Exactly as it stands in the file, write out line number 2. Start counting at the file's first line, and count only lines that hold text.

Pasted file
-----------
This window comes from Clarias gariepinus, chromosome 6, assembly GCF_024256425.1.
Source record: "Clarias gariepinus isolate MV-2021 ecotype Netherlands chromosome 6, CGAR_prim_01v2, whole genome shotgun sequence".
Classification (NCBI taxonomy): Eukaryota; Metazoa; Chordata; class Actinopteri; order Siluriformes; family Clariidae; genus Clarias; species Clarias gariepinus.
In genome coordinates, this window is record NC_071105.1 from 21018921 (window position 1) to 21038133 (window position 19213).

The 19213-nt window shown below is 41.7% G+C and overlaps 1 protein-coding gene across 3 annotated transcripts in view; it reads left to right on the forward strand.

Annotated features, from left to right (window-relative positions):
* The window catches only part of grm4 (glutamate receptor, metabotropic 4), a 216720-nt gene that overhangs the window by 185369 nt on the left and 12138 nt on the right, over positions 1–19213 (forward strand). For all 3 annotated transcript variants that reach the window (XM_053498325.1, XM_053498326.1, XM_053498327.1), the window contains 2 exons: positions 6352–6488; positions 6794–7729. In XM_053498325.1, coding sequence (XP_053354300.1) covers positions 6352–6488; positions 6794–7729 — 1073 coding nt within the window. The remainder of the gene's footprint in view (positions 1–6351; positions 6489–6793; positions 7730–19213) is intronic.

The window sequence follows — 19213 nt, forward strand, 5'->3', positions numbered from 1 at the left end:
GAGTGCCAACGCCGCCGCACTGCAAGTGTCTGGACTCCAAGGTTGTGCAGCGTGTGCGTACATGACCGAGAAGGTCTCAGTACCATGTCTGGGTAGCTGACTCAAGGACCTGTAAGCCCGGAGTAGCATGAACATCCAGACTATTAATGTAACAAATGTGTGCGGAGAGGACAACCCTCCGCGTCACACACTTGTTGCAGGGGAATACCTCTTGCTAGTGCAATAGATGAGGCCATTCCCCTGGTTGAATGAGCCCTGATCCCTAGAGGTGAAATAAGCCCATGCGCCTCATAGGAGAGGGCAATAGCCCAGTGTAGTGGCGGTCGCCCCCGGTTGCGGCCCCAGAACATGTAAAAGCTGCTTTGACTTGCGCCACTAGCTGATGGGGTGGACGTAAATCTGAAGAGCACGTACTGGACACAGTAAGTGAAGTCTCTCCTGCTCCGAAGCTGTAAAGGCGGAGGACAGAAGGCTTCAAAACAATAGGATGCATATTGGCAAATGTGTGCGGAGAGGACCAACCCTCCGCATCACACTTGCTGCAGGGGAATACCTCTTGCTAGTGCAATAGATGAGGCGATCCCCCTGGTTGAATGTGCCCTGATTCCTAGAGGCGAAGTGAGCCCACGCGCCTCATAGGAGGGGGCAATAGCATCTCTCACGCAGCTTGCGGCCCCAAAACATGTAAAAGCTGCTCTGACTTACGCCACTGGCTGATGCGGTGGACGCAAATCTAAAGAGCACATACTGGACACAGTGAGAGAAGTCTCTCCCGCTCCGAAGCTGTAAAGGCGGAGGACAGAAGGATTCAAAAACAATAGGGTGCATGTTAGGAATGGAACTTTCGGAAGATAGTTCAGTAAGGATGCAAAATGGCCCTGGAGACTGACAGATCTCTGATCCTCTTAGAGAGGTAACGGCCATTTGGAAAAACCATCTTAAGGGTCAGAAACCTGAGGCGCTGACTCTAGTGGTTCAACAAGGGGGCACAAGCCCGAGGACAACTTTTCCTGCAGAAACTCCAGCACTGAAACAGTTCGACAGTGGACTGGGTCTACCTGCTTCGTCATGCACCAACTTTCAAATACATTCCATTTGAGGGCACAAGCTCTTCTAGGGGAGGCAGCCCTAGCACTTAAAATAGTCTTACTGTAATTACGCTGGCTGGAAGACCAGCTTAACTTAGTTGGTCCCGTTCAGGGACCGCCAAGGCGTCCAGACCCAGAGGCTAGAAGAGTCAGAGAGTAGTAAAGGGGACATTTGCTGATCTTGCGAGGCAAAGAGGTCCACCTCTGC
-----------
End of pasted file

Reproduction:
Source record: "Clarias gariepinus isolate MV-2021 ecotype Netherlands chromosome 6, CGAR_prim_01v2, whole genome shotgun sequence".